The Express Tribune | 30 September 2017
Pakistan’s ‘corruption claims overlooked’ in RPP arbitration
By Hasnaat Malik
Senior government officials have claimed that the International Centre for Settlement of Investment Disputes (ICSID) overlooked Pakistan’s claim of corruption while deciding in favour of Karkey Karadeniz Elektrik Uretim over a rental power project (RPP) dispute.
Pakistan is also considering various options to deal with the matter after the announcement of the $800 million award to the Turkish company in damages, according to the government officials.
Karkey Karadeniz Elektrik Uretim – a Turkish company that constructs and operates rental power plants (RPP) – was given a $560 million contract to operate a ship-based power plant in Pakistan, one of several RPPs hired by the PPP government. The initial contract was for five years.
However, PPP-Patriots leader Faisal Saleh Hayat and incumbent foreign minister Khawaja Asif approached the Supreme Court against the contract awarded by the then PPP government. Later the SC declared all RPPs contracts void. The Turkish company then filed a case before the ICSID in 2013 and the arbitration tribunal concluded proceedings in March last year.
On August 22, the ICSID awarded around $800 million to Karkey over a damages suit it had brought against Pakistan. According to the ICSID website, the award had been announced on August 22 but was not made public by both parties.
On Friday, International Dispute Unit Head Ahmad Irfan Aslam and Water and Power Joint Secretary Muhammad Zargham Eshaq Khan held a briefing for journalists wherein they highlighted the background of the case, components of the award, and the available remedies.
The two officials expressed serious concerns over the award and said that Pakistan’s legal team was not allowed to present key evidence regarding corruption on the part of the Turkish company.
Surprisingly, key witnesses such as Shahid Rafi, the water and power secretary at the time, were also not permitted to give statements before the arbitrators, Aslam claimed.
Talking about the award, the two officials said that the international arbitrators raised several questions over the Supreme Court’s judgment in the RPP case, adding that in their opinion, fault lay in the Supreme Court of Pakistan’s decision to declare all RPPs contract void. They also said that the tribunal had also questioned why the top court did not examine each RPP contract individually before voiding all of them for corruption.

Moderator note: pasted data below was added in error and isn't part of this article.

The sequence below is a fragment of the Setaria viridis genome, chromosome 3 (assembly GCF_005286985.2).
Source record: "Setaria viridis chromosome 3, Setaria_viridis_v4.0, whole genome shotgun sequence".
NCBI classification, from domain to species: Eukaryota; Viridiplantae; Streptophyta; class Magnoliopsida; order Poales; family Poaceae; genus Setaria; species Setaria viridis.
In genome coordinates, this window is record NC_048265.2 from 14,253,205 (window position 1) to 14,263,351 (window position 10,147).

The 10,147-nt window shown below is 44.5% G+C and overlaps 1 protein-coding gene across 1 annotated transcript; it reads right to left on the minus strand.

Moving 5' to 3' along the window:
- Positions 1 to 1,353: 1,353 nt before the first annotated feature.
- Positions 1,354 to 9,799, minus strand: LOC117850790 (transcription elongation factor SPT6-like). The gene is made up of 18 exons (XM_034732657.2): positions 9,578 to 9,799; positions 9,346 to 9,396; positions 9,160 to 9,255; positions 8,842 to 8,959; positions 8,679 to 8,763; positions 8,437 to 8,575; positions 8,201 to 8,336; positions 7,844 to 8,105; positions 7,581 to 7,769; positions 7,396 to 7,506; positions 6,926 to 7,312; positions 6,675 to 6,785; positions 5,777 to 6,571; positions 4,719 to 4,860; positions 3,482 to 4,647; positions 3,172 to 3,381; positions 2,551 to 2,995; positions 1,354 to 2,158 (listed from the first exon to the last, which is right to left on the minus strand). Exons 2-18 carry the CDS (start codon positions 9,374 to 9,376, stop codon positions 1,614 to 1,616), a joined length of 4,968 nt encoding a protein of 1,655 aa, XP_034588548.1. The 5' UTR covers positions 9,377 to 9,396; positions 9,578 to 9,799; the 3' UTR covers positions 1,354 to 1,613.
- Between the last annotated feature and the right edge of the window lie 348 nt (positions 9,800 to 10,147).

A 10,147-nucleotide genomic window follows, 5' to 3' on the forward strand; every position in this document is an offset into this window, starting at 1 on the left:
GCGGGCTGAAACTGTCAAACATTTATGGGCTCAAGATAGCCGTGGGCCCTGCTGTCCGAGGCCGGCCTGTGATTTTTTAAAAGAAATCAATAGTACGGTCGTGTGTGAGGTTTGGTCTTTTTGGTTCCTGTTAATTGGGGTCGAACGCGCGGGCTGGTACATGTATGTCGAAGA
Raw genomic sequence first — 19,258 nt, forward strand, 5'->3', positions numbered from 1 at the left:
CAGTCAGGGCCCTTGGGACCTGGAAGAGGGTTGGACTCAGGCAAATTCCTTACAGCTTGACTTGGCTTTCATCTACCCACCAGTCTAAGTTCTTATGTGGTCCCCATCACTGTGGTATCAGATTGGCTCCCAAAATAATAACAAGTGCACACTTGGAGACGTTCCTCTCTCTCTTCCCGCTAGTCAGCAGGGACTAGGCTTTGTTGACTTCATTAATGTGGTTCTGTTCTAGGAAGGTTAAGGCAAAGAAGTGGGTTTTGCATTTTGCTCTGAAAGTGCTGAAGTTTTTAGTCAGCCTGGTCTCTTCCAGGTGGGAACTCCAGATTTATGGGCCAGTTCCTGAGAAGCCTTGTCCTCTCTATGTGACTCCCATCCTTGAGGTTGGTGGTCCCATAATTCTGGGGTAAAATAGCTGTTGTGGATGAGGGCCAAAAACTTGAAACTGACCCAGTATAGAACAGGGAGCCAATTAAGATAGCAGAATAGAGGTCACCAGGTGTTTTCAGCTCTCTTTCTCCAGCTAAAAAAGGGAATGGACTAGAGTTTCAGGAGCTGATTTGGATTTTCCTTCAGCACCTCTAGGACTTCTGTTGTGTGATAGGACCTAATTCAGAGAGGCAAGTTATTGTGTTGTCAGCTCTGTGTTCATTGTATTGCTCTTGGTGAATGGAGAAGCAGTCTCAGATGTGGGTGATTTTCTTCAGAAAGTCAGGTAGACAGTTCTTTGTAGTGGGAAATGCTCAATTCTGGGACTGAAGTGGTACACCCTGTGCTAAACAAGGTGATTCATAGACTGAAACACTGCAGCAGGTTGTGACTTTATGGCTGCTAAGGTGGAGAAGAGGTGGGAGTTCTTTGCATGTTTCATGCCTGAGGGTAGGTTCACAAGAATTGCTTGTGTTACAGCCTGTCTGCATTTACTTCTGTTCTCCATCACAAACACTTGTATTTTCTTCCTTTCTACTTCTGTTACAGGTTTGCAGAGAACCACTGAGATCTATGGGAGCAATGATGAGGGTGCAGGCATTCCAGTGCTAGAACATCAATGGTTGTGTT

Likewise, the ICSID rejected Pakistan’s argument that the country was bound to comply with local legal judgments, said the officials, adding that the tribunal held that the local judiciary’s act would be attributed to that of the state. However, Aslam made it clear that the government of Pakistan stood by the SC’s verdict in the RPP case.
He also said that Pakistan’s stakeholders were considering various options to deal with the situation. Even good offices were being used for a settlement with the Turkish company, he said, calling it a normal practice for parties to sit together and agree on a mutual settlement after the announcement of the award.
However, both the officials told the journalists that no date had been set for the start of negotiations with the Turkish company on a settlement.
Talking about legal remedies, Aslam said that after the announcement of the award, the parties might take remedial measures such as a plea for rectification and filing a revision over the annulment of the award on the basis of corruption on the part of tribunal members, failure to state reasons, fundamental departure from rules and procedures, and improper composition of the tribunal.
But he also said that since 1960, of the roughly 600 requests for annulment of awards, only 17 had been successful.
The parties concerned have four months to move for the annulment of the award. Pakistan’s four-month deadline ends on December 22. The tribunal, according to the officials, generally takes three years to decide on pleas relating to annulment of awards.
Aslam said that the ICSID awarded around $800 million against Pakistan, and the country would also pay interest on the award. He remarked the country was facing international litigation in the Karkey and Reko Diq cases due to verdicts issued by the Supreme Court of Pakistan.
According to the officials, international firms are hired to contest such cases while following government rules. Likewise, a committee comprising a federal secretary and the attorney general of Pakistan finalises the legal firm to contest cases before international tribunals. In the Karkey case, legal firm Allen and Overy was hired by former attorney general Salman Aslam Butt.
The two officials said that if the tribunal’s award was not implemented, the country might face serious consequences.